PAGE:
The Hawaiian Revolution
When Queen Lilioukalani succeeded her brother, King Kalakaua, in 1891, she was determined to revoke the Bayonet Constitution which had stripped him of his power and left the monarch a mere figurehead. The success of whites in dominating big business, the government, and land ownership angered her, as it did the majority of native Hawaiians. They would not allow themselves to be oppressed in their own country.
As an intelligent and educated woman, Lilioukalani knew that attempting to oust the foreigners would be risky, but she had to try. One of her first steps was to replace her Cabinet members with native Hawaiians. The Americans were threatened by this, and a group of them formed the Annexation Club. Led by Lorrin Thurston, many of its members had been part of the Hawaiian League which had forced Kalakaua to sign the Bayonet Constitution.
The Legislature voted out the queen’s new Cabinet. Throughout 1892, she repeatedly appointed Hawaiian Cabinet members and the Legislature promptly voted them out for “lack of confidence.” This happened at least seven times.
Meanwhile, Lorrin Thurston visited Washington to solicit President Harrison’s support for annexation of Hawaii. The President implied that he was in favor of it.
With the two sides battling in the Legislature, the American members blocked bills on many important issues, hoping to bankrupt the country and force annexation. Lilioukalani fought them every step of the way: she drafted a new Constitution, restoring the monarchy’s power, removing property qualifications for voting, and granting voting rights only to native Hawaiians. She planned to introduce the new Constitution on January 14, the last day of the Legislative sessions. Her Cabinet refused to sign it, however, claiming that they feared the opposition.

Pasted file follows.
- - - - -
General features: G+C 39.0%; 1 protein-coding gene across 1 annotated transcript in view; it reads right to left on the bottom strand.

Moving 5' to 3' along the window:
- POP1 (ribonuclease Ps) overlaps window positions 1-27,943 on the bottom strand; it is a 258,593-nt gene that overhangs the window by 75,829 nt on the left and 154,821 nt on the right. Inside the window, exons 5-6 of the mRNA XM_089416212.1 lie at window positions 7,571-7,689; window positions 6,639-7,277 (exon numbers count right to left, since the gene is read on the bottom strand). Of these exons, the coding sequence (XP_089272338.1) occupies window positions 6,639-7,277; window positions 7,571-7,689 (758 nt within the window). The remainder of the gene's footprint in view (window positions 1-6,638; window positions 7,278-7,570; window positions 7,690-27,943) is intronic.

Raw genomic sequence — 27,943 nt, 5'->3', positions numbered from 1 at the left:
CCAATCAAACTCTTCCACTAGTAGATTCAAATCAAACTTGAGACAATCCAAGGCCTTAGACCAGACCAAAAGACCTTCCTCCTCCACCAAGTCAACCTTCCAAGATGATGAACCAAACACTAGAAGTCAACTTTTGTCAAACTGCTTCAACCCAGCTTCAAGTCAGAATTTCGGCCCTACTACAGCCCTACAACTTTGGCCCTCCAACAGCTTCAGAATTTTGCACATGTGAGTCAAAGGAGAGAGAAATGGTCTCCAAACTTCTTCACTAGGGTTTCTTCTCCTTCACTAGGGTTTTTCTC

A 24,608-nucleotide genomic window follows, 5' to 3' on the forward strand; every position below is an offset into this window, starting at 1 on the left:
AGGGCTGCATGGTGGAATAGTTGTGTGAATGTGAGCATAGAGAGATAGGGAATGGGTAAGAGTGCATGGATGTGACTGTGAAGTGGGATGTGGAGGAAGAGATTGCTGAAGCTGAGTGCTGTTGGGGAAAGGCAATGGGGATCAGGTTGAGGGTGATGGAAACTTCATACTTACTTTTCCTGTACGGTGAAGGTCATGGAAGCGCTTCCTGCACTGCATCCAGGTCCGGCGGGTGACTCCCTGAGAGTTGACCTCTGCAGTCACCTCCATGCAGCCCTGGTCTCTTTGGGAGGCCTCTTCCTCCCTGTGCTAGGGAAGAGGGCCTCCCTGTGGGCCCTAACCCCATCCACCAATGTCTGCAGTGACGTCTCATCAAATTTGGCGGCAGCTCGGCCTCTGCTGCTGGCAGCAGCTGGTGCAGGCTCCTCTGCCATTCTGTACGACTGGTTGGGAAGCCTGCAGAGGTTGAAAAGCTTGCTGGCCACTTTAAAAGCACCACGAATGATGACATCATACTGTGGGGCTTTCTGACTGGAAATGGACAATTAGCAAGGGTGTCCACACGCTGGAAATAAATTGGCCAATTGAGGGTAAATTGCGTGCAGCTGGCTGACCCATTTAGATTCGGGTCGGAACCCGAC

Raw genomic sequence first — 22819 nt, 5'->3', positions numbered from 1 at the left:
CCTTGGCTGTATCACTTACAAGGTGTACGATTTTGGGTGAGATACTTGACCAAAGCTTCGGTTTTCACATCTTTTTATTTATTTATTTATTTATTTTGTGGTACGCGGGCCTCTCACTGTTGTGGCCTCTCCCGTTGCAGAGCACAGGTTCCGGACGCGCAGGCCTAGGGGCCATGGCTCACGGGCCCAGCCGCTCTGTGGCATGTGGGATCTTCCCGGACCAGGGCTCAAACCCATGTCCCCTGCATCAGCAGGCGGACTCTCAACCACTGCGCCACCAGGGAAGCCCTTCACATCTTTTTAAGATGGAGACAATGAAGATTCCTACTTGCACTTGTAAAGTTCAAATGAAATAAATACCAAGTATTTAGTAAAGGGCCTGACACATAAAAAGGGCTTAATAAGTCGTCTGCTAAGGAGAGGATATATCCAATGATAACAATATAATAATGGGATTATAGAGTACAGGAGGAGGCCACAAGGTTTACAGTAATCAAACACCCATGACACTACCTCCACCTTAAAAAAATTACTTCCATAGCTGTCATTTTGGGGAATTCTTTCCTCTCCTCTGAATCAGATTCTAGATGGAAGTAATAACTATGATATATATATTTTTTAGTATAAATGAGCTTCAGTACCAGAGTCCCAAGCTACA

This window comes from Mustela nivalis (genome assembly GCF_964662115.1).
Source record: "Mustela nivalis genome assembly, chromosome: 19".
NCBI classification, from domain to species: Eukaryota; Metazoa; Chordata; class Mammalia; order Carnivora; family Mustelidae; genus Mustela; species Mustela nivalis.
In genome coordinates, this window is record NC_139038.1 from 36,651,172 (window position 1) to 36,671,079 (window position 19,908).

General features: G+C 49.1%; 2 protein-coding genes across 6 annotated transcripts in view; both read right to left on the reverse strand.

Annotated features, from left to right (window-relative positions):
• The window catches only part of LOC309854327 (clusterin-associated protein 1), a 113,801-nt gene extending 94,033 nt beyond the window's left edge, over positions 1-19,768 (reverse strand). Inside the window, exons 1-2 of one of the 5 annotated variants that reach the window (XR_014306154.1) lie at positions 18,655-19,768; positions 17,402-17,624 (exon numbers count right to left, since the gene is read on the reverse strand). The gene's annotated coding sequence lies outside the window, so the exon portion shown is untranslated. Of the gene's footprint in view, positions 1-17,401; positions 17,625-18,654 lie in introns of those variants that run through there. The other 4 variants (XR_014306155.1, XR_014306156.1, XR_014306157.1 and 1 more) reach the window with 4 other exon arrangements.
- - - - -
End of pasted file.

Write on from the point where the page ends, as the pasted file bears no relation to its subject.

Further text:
Undeterred, the queen announced that she had a new Constitution ready, but was postponing its introduction on the advice of her Cabinet. Two of her Cabinet members had already leaked information about the document to the Annexation Club. They had immediately gone into action, forming the Committee of Safety and drafting papers setting up a provisional government. Queen Lilioukalani appealed to the United States Minister to Hawaii, John Stevens, for his support. He didn’t give her any assurances; in fact, he was a chief collaborator in the plot against her.
On January 16, several hundred of the queen’s followers rallied in her support outside the palace. At the same time, the Committee of Safety appealed to Minister Stevens. They requested that he order U.S. Marines anchored off the coast to come ashore, ostensibly to “protect American lives and property.” Stevens agreed, and the Marines were relocated to a station near the palace.
The next day, Thurston asked Stevens to officially recognize the provisional government, with Supreme Court Justice Sanford Dole as its President. Of course, Stevens did, and the Marines seized control of the government buildings. To avoid armed combat, Queen Lilioukalani issued a statement relinquishing her throne under protest to the United States, until the United States government could review the matter and reinstate her.
An American contingent traveled to Washington D.C. to request annexation. President Harrison officially recognized the new country. However, shortly thereafter Grover Cleveland was inaugurated as the new President. President Cleveland didn’t share Harrison’s views, and he appointed John Blount to go to Hawaii and investigate the revolution.
In Hawaii, the Big Five (companies who controlled the sugar industry and much of Hawaiian business and government) courted Blount, presuming he’d protect their interests. But instead, Blount compiled a mass of information from a wide cross section of Hawaiians. He came to the conclusion that Queen Lilioukalani had been deposed against her wishes, and that the majority of Hawaiian people supported her monarchy.